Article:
Apparently the CE pins of the SPI are not supposed to be on at the same time. So what I tried to do is to merge the two programs into one. This unified program has some basic configuration in the beginning for both the RF modules, and a loop that checks if there is new packet at either modules, one loop checks the rf24, next loop the rfm69 etc... Although it ...


1

Use different variable for checking pipe number: Test whether there are bytes available to be read in the FIFO buffers. Parameters [out] pipe_num Which pipe has the payload available uint8_t pipeNum; if(radio.available(&pipeNum)){ radio.read(&data,sizeof(data)); Serial.print("Got data on pipe"); Serial.println(pipeNum); } Returns True ...


1

I am using the same wireless remote control switch and have built a program, that sends control signals from a PC. To use it as-is, you would need an 433MHz transmitter (see Phil's answer) and an ATMega8 controller with a USB plug hooked to it (I have repurposed an USBASP programmer so I don't have to solder anything). Install avr-gcc, build the firmware, ...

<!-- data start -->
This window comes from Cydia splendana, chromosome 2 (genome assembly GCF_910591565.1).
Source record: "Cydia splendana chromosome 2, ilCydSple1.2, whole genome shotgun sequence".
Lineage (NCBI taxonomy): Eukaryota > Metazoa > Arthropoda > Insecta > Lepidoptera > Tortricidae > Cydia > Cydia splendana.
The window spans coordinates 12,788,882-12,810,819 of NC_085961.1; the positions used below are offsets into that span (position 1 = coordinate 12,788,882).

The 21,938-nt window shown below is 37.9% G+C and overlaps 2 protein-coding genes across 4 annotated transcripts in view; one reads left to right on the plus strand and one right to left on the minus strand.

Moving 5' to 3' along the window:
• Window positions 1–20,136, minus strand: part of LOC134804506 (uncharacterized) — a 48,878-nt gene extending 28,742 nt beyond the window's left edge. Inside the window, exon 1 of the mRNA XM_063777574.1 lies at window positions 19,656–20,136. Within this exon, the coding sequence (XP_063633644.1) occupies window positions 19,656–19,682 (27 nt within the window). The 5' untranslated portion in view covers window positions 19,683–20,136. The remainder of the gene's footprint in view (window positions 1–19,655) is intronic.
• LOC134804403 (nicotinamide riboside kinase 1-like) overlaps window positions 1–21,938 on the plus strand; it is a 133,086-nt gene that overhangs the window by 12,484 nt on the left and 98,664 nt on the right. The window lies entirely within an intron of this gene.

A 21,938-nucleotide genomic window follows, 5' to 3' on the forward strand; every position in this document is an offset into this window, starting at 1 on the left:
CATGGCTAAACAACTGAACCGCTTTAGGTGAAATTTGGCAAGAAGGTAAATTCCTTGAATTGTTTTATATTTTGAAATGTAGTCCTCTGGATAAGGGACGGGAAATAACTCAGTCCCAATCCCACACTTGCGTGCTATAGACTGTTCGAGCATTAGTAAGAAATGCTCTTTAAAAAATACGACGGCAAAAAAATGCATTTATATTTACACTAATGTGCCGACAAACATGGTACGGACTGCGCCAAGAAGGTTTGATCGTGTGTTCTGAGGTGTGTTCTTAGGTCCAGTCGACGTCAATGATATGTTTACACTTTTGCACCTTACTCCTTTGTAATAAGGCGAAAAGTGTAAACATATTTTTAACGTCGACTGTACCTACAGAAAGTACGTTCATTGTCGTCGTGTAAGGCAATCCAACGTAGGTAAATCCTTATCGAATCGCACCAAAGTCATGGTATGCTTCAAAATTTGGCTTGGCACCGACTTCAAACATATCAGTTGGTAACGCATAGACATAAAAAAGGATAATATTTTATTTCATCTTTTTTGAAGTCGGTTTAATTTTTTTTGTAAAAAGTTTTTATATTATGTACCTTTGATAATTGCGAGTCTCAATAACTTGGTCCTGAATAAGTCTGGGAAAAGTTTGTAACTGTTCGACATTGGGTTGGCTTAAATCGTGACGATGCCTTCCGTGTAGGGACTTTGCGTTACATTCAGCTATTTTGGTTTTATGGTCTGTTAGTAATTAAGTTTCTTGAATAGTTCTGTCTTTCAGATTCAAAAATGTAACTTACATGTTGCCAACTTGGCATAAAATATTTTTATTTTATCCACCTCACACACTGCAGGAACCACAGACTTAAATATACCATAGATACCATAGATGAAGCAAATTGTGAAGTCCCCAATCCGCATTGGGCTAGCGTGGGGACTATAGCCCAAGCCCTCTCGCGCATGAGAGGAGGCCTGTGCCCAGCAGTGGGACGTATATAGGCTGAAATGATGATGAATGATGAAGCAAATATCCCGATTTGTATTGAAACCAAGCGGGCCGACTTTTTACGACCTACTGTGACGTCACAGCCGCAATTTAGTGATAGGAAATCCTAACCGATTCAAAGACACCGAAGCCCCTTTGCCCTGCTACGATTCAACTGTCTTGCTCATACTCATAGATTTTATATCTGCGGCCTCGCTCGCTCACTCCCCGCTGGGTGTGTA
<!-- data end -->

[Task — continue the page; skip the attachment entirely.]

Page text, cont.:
1

I had the same problem a few months ago and while I never found a reliable solution I can offer this workaround: get a Arduino Pro Mini 3.3V (the cheap ones start at EUR 2) program it to handle the communication and take I/O via the serial port (I got it to output JSON) because it's 3.3V you can connect it directly to the Raspberry serial port. If you want ...


1

I faced the same problem when I tried to send data from an Arduino to a Raspberry Pi 2. I used this library https://github.com/TMRh20/RF24 I submitted a question on github https://github.com/TMRh20/RF24/issues/114 but in the meantime I found a way to make it work. Basically what I did was to add these 2 lines before the while(1) loop radio.stopListening();...


1

I found a tutorial in youtube and now I can send and receive data between Arduino and the Pi. One of the things is not detailed in most tutorial is the importance of have the same radio pipe addresses in both device, it seems like obvius but when you don't now the library isn't obvius. so I changed the line: const uint64_t pipes[2] = { 0xF0F0F0F0E1LL, ...


1

You should be able to follow this: https://www.raspberrypi.org/forums/viewtopic.php?f=28&t=99227